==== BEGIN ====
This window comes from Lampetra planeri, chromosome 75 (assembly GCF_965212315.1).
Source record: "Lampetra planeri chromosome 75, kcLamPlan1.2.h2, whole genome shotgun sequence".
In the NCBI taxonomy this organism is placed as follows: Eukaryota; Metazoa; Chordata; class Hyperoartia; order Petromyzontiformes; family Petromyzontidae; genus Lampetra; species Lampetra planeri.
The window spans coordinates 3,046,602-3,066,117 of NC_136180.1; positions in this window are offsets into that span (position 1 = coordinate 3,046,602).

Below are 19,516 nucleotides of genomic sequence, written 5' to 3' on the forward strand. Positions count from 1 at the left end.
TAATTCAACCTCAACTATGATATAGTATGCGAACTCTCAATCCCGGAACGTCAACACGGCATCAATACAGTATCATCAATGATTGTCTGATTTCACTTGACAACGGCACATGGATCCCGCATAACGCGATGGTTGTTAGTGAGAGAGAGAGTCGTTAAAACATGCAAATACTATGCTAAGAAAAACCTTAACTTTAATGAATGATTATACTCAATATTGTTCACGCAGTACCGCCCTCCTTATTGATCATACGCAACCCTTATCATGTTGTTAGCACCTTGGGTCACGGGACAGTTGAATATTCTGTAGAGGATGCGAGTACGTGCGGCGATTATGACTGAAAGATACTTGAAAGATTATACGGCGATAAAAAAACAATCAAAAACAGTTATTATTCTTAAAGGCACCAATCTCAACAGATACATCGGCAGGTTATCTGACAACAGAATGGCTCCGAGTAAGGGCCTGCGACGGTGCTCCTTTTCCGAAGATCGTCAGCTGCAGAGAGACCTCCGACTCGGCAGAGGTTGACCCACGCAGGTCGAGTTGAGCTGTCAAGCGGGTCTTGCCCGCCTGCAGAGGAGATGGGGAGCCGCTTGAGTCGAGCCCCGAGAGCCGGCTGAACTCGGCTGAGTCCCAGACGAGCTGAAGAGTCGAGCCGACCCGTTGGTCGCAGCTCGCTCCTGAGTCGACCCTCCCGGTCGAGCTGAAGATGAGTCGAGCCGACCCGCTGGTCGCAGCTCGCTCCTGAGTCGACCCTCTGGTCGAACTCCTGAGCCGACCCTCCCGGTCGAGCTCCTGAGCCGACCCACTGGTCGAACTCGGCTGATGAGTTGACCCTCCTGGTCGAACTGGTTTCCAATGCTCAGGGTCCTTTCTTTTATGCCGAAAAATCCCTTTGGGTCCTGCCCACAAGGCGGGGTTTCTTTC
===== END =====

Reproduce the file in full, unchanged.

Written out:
This window comes from Lampetra planeri, chromosome 75 (assembly GCF_965212315.1).
Source record: "Lampetra planeri chromosome 75, kcLamPlan1.2.h2, whole genome shotgun sequence".
In the NCBI taxonomy this organism is placed as follows: Eukaryota; Metazoa; Chordata; class Hyperoartia; order Petromyzontiformes; family Petromyzontidae; genus Lampetra; species Lampetra planeri.
The window spans coordinates 3,046,602-3,066,117 of NC_136180.1; positions in this window are offsets into that span (position 1 = coordinate 3,046,602).

Below are 19,516 nucleotides of genomic sequence, written 5' to 3' on the forward strand. Positions count from 1 at the left end.
TAATTCAACCTCAACTATGATATAGTATGCGAACTCTCAATCCCGGAACGTCAACACGGCATCAATACAGTATCATCAATGATTGTCTGATTTCACTTGACAACGGCACATGGATCCCGCATAACGCGATGGTTGTTAGTGAGAGAGAGAGTCGTTAAAACATGCAAATACTATGCTAAGAAAAACCTTAACTTTAATGAATGATTATACTCAATATTGTTCACGCAGTACCGCCCTCCTTATTGATCATACGCAACCCTTATCATGTTGTTAGCACCTTGGGTCACGGGACAGTTGAATATTCTGTAGAGGATGCGAGTACGTGCGGCGATTATGACTGAAAGATACTTGAAAGATTATACGGCGATAAAAAAACAATCAAAAACAGTTATTATTCTTAAAGGCACCAATCTCAACAGATACATCGGCAGGTTATCTGACAACAGAATGGCTCCGAGTAAGGGCCTGCGACGGTGCTCCTTTTCCGAAGATCGTCAGCTGCAGAGAGACCTCCGACTCGGCAGAGGTTGACCCACGCAGGTCGAGTTGAGCTGTCAAGCGGGTCTTGCCCGCCTGCAGAGGAGATGGGGAGCCGCTTGAGTCGAGCCCCGAGAGCCGGCTGAACTCGGCTGAGTCCCAGACGAGCTGAAGAGTCGAGCCGACCCGTTGGTCGCAGCTCGCTCCTGAGTCGACCCTCCCGGTCGAGCTGAAGATGAGTCGAGCCGACCCGCTGGTCGCAGCTCGCTCCTGAGTCGACCCTCTGGTCGAACTCCTGAGCCGACCCTCCCGGTCGAGCTCCTGAGCCGACCCACTGGTCGAACTCGGCTGATGAGTTGACCCTCCTGGTCGAACTGGTTTCCAATGCTCAGGGTCCTTTCTTTTATGCCGAAAAATCCCTTTGGGTCCTGCCCACAAGGCGGGGTTTCTTTC